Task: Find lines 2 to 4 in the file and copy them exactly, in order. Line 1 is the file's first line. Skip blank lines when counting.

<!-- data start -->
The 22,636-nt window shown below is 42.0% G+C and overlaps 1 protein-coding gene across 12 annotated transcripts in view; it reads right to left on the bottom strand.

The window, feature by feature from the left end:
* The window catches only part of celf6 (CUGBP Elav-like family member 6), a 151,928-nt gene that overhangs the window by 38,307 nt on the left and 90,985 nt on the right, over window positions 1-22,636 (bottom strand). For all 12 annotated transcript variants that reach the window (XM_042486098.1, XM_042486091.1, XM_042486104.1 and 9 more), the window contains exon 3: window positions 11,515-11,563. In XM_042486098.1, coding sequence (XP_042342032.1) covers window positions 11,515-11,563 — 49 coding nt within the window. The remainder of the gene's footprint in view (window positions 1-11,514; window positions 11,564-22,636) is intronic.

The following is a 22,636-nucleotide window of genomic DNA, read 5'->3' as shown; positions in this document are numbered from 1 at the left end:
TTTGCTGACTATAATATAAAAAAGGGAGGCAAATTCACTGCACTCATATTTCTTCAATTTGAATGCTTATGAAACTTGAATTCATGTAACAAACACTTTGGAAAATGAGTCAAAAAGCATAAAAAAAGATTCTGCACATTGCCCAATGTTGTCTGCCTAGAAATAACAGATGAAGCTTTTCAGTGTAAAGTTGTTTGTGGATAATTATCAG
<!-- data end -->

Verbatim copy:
The window, feature by feature from the left end:
* The window catches only part of celf6 (CUGBP Elav-like family member 6), a 151,928-nt gene that overhangs the window by 38,307 nt on the left and 90,985 nt on the right, over window positions 1-22,636 (bottom strand). For all 12 annotated transcript variants that reach the window (XM_042486098.1, XM_042486091.1, XM_042486104.1 and 9 more), the window contains exon 3: window positions 11,515-11,563. In XM_042486098.1, coding sequence (XP_042342032.1) covers window positions 11,515-11,563 — 49 coding nt within the window. The remainder of the gene's footprint in view (window positions 1-11,514; window positions 11,564-22,636) is intronic.

The following is a 22,636-nucleotide window of genomic DNA, read 5'->3' as shown; positions in this document are numbered from 1 at the left end: